Neonatal Unit for Critical Foals

Neonatal Unit for Critical Foals

Foal Danika and mare Rixt were hospitalized in the UC Davis NICU for five weeks.

Photo: Courtesy University of California Davis

One of the most thrilling and heartwarming experiences in the equine world is seeing a healthy foal stand within minutes of birth. However, sick foals can have some of the highest mortality rates in veterinary medicine. Therefore, the effort to save them takes a talented and dedicated team of professionals such as those at the University of California, Davis (UC Davis), Equine Medical Emergency, Critical Care and Neonatology Service, who work around the clock to help newborns beat the odds.

Sick foals brought to UC Davis are admitted to the veterinary hospital’s Lucy G. Whittier Neonatal Intensive Care Unit (NICU). The team there, led by Gary Magdesian, DVM, Dipl. ACVIM, ACVECC, ACVCP, CVA, chief of service and Roberta A. and Carla Henry Endowed Chair in emergency medicine and critical care, handles the most complicated cases, providing coverage 24 hours a day, seven days a week. Resident veterinarians, technicians, veterinary students, and undergraduate members of the UC Davis foal team are also part of the cooperative effort involved in managing these patients.

The NICU is equipped with customized stalls to support sick foals, allowing intensive management under the watchful eye of the mare in an adjoining stall.

Critical conditions the NICU staff treats include maladjusted foal syndrome, failure of passive transfer, neonatal isoerythrolysis, orthopedic problems (i.e., contracted legs, crooked legs), prematurity, sepsis, and much more. Additionally, the NICU performs post-foaling procedures such as providing physical therapy for foals with leg deformities; evaluating the mare’s reproductive tract with the hospital’s equine reproduction service; handling retained placentas; and milking mares to feed foals if necessary.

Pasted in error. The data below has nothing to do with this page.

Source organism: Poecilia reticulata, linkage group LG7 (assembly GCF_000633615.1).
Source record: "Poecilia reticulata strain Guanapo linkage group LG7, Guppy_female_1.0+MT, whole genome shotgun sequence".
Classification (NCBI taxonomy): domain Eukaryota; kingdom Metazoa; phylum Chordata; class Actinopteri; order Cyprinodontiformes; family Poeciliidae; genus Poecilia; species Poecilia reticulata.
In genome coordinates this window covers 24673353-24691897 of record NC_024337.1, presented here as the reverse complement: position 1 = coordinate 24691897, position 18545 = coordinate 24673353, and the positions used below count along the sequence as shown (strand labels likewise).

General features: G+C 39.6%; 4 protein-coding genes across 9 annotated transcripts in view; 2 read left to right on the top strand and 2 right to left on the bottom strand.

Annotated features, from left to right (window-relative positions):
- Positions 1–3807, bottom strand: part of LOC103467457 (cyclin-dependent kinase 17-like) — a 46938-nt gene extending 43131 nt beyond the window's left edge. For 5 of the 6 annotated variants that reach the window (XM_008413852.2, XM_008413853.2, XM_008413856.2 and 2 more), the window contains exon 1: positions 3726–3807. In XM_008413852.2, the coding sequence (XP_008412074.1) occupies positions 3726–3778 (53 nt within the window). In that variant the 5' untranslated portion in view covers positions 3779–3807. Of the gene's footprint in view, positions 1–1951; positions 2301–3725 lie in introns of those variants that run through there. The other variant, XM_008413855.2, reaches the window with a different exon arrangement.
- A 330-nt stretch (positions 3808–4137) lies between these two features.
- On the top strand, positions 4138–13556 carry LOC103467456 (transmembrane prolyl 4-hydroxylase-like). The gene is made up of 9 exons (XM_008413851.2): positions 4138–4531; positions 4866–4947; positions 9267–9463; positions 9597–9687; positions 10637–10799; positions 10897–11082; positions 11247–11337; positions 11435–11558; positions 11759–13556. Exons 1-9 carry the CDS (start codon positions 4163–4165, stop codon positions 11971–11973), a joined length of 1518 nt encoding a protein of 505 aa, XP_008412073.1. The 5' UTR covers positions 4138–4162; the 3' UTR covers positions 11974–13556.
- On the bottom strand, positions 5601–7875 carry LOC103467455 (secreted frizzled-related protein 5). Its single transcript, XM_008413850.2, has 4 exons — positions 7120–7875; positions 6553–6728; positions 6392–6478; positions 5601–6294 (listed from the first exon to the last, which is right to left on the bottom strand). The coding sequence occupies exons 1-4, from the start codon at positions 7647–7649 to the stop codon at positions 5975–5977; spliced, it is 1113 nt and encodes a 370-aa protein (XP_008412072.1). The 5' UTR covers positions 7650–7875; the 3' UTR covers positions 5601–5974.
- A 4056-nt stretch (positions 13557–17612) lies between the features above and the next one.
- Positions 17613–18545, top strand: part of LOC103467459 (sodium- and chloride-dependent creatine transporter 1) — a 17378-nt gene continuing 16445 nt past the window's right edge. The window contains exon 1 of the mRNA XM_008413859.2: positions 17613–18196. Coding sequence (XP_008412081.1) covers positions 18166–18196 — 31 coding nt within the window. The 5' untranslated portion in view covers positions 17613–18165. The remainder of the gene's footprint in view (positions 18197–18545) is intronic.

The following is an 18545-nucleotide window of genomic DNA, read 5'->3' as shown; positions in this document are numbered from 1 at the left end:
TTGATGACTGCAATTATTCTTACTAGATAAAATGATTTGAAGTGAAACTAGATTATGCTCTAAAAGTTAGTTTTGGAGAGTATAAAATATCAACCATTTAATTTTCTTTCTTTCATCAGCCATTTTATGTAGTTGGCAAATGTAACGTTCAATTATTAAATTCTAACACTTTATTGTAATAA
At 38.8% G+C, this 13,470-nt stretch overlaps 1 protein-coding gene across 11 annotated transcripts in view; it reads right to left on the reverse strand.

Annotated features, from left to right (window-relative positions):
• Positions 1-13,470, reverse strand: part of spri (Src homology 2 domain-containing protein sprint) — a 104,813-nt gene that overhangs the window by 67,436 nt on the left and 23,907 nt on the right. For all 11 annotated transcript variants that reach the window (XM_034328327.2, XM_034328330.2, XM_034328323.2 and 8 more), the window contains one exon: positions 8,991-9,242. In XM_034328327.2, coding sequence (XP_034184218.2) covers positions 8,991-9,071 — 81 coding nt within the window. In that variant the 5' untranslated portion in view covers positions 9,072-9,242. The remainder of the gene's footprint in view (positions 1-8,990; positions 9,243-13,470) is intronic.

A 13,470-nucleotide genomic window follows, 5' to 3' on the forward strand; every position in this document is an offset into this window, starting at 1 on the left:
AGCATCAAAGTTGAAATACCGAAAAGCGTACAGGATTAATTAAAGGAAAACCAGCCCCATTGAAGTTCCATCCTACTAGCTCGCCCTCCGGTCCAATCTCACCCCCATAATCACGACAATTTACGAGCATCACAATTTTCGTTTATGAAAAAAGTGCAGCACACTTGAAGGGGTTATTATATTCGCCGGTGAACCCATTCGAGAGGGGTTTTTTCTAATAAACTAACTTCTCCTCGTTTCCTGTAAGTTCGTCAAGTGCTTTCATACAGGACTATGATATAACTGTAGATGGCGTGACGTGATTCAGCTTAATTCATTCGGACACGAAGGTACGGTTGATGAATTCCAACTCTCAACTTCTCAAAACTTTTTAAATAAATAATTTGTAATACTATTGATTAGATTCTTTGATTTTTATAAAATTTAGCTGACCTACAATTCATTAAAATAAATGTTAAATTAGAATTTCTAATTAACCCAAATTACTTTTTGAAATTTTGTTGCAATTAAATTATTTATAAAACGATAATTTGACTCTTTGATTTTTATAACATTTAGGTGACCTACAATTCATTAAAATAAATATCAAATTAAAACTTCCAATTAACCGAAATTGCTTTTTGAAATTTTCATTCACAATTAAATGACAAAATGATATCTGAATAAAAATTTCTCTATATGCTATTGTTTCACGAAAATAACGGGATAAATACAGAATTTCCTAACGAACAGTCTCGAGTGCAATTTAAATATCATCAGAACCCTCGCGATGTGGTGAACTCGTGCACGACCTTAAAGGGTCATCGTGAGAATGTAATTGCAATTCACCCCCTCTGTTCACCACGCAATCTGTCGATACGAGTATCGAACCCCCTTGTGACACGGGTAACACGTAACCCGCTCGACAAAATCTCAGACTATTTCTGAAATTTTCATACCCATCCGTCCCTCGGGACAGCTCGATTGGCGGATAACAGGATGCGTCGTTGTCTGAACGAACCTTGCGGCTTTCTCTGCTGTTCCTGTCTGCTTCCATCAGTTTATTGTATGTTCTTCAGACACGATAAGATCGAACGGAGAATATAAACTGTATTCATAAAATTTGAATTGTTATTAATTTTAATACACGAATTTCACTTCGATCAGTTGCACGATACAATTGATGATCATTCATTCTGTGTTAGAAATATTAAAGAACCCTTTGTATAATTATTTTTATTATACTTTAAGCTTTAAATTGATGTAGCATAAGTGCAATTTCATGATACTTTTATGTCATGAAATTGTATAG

Premature foal care can be especially laborious. In addition to potential health problems, premature foals’ bones are not fully ossified (hardened), requiring them to stay off their feet for potentially weeks. To accomplish this, the NICU foal team sits with foals in their stalls and prevents them from standing up.

One team member recently tweeted, “Spent from 2:30 a.m. – 8 a.m. taking care of a foal in the neonatal ICU and somehow I’m not even tired.”

This dedication is needed to see mares and foals through a lengthy stay in the NICU. A foal named Brave recently spent 43 days in the NICU after he was born five weeks premature. Few equine hospitals have the capability to care for a critically sick foal around the clock for more than a month straight.

See this expert care of foals in action in the YouTube video “Foal Care at UC Davis.”

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